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Snapdragon blog

Opening up the garden

snapdragon studio open day A couple of weeks ago we hosted a Snapdragon Studio Members Open Day. Members came and looked around the garden, ate cake, got to see the workshop and find out how we make things and took home flowers.

The sun shone, it was a beautiful day and I enjoyed meeting people and telling them about what we are doing here.

I loved it - I really loved connecting to people face to face.

But in the run up to it I had been really nervous - really, really nervous; on the point of cancelling nervous and I couldn't quite work out why.

And then I remembered another group of visitors - a group from long, long ago that I thought I had dismissed completely from my mind.

Back when I grew flowers commercially I was contacted by a Garden Society asking if they could come and see the garden. I said yes, I tidied up, I baked a cake, I got ready to welcome people and answer their questions. And on the day, the bus turned up and half the women decided not to even get off the bus, and with a couple of exceptions, the rest were sniffy and rude.

Instead of taking the chance to look around, to ask questions and take back some ideas for their own gardens they closed their minds and forgot their manners.

I was angry and hurt at the time but thought I had dismissed it all as stupid, snobbish. It was only now, when I began to wake up in the morning thinking 'what if everyone just drives away when they see we have weeds?' and 'maybe they will all just cancel their memberships' that I remembered those snooty women and I realised what I had been doing.

I had allowed my present day reactions to be effected by something that happened once, on a day many years ago.

I had been carrying a fear of showing anyone my garden and workshop just in case they were nasty. And, what is worse, I saw a pattern of my playing that out year after year after year - the pulling out of the Local Open Studios scheme, the saying no to garden photographers. The hiding things in case anyone laughed at something which is so precious to me.

open day garden scheme

As is often the case, identifying the root of my behaviour went to along way to cure it. I remembered sitting in a workshop run by Sarah Raven in Edinburgh with the pompous women next to me discussing how much couch grass Christopher Lloyd had in the borders at Great Dixter 'How he can call himself a gardener I don't know'.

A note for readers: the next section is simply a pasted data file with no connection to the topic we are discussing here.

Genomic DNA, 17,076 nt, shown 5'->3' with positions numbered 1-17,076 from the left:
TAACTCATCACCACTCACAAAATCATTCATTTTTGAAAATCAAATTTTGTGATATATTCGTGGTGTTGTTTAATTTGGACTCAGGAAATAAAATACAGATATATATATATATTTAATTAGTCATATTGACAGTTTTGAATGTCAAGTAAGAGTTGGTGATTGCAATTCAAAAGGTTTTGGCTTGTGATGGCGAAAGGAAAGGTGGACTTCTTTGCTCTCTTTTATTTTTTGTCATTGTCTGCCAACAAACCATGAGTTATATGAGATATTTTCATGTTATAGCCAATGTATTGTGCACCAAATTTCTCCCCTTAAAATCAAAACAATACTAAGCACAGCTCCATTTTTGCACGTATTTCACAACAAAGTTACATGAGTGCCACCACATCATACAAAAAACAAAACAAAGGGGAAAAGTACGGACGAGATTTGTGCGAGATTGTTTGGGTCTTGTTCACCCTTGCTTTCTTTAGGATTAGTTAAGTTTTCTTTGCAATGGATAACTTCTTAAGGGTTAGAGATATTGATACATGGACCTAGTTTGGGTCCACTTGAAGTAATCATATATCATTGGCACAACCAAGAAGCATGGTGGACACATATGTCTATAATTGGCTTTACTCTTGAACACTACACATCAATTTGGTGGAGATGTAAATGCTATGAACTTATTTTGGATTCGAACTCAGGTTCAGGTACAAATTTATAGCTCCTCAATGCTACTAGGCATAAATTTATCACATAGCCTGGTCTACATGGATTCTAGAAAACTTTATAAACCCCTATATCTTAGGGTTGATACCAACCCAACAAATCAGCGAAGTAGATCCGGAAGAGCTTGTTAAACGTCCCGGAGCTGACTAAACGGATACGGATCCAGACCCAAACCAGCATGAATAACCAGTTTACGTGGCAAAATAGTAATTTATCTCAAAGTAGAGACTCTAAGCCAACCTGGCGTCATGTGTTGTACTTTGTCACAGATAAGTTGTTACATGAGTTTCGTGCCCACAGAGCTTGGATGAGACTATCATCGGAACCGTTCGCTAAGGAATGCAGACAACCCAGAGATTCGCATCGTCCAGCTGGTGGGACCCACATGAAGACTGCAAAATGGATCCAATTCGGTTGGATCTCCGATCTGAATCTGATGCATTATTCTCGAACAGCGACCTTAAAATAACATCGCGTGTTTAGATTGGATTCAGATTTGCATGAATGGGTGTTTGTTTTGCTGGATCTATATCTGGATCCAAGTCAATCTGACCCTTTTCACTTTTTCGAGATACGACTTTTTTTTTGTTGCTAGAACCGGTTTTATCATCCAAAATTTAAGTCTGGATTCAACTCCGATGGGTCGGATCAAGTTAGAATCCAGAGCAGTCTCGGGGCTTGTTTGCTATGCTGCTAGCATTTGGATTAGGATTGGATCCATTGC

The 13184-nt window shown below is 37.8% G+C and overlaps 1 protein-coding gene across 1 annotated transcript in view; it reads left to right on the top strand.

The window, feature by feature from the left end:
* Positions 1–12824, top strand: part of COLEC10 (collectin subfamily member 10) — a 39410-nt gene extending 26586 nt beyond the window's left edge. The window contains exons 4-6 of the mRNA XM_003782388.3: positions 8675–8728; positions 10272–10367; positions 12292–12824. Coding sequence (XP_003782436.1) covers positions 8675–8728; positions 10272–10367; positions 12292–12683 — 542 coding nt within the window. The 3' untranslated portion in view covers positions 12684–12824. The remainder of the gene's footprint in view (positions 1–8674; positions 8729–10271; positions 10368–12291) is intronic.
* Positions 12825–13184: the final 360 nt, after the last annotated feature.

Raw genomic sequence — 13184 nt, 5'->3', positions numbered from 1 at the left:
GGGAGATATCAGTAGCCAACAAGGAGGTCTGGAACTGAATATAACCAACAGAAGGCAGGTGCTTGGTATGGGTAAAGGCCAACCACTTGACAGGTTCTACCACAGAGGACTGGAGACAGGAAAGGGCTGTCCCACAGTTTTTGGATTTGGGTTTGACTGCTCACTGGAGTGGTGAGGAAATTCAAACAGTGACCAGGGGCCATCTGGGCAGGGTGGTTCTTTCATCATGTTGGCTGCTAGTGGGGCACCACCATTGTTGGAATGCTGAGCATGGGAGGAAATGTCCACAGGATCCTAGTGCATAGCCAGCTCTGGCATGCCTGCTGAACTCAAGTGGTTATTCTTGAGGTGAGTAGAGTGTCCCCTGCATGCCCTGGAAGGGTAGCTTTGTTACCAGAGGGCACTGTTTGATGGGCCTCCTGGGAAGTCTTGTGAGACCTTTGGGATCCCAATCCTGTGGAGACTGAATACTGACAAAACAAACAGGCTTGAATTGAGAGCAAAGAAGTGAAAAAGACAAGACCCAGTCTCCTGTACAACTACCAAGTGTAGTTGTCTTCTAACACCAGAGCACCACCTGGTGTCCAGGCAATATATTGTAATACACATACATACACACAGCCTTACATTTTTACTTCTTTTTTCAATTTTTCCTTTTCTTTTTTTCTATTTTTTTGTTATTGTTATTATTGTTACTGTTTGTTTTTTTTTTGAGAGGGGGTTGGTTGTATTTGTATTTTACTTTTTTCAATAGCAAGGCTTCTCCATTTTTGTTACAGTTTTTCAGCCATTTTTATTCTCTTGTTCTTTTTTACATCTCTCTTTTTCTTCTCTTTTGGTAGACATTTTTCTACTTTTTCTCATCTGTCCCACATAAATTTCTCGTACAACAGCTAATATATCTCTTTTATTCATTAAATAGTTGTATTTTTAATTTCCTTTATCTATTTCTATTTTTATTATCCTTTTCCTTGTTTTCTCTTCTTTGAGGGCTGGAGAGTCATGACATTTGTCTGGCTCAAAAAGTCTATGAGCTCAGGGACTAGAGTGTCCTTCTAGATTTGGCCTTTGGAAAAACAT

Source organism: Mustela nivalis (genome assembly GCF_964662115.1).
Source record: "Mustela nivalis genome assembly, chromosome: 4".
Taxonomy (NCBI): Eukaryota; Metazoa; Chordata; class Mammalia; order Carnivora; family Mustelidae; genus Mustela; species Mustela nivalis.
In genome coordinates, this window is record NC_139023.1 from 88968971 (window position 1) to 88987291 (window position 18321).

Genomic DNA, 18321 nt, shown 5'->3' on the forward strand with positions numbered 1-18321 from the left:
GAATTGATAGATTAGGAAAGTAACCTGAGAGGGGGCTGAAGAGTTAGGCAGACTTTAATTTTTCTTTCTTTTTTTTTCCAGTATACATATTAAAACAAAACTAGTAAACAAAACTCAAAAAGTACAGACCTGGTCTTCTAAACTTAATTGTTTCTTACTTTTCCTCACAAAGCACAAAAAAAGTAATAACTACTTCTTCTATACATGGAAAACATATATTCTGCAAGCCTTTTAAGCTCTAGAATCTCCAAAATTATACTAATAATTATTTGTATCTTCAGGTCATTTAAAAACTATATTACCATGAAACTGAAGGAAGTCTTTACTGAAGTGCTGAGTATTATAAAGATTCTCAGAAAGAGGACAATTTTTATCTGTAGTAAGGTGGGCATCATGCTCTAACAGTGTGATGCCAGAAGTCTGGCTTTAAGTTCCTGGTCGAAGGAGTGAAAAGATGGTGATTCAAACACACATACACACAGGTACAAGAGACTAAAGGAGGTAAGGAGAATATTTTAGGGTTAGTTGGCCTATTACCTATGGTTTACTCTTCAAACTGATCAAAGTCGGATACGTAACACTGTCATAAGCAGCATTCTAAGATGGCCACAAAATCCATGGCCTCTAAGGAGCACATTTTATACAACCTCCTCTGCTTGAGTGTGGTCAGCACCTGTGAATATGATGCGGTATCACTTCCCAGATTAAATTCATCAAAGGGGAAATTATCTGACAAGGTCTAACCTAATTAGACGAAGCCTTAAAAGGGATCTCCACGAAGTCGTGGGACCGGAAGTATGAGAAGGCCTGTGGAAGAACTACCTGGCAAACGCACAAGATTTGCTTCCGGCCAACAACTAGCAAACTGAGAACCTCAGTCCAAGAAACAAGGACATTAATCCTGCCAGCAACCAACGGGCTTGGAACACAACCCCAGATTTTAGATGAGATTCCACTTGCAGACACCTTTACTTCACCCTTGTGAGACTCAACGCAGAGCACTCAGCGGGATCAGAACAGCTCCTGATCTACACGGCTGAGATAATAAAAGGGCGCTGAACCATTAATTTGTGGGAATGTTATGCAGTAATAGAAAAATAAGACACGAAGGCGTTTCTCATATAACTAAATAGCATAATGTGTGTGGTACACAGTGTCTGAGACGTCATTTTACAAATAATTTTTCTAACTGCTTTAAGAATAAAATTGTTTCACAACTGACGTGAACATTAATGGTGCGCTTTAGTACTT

I laughed at that at the time and found it ridiculous - and yet I had allowed similarly stupid comments to diminish my joy in my (much weedier) garden.

And that was the problem - not the unmannered visitors - but my reaction to them.

I can't control the actions and words of other people but I can control my reactions to them.

My garden is a work in progress, the workshop is a working space, put together from odds and ends on a budget. We have weeds, we have lots of weeds, we have plants collapsed because my staking is terrible and others pecked to pieces by chickens. We have plantings that just didn't quite work out as I imagined, we have broken things and lots and lots of areas still being made.

Personally I love to see behind the scenes in places that aren't perfect - the gardens when I have been shown round out of season mean so much more to me than ones buffed up and shiny.

I loved showing people round and chatting to them so much that I decided to do much more of that next year - we will have a members' day again in the Spring when the tulips are blooming and we are looking into ways of doing little informal workshops - perhaps through Air BnB experiences which is now available outside cities.

I have stopped hiding.

open day garden scheme

Comments: 2 (Add)

Theresa on September 14 2018 at 10:30

Funny you should say any of this as I am realising that I have been doing the same. You freeze up and stop doing things. If only these small minded and rude people could see the damage they do to themselves and others. When we are young looking ahead to this time of our lives I think we all believe that we will aquire a well of robust confidence, little knowing that we are quite vulnerable, but in a different way.

Carol Elaine Deys on September 14 2018 at 12:41

Your garden sounds familiar! With a couple of months of pneumonia this year, things got ahead of me.....but my garden also brought me some surprises as they worked it out all on their own. As a believer in garden fairies - Lavender is our key resident - I am thankful! Would love to come and visit, but am a long, long ways away. God bless you in your wonderful work. Love and peace to you, Carol Elaine

PS - As founding member of the Fingerlakes Tasha Tudor Society in NY State (USA) I know that although she loved to be attendant to her garden, she also realized the value of sometimes just letting some parts do their own thing. Take a look at some of her books. You would love them!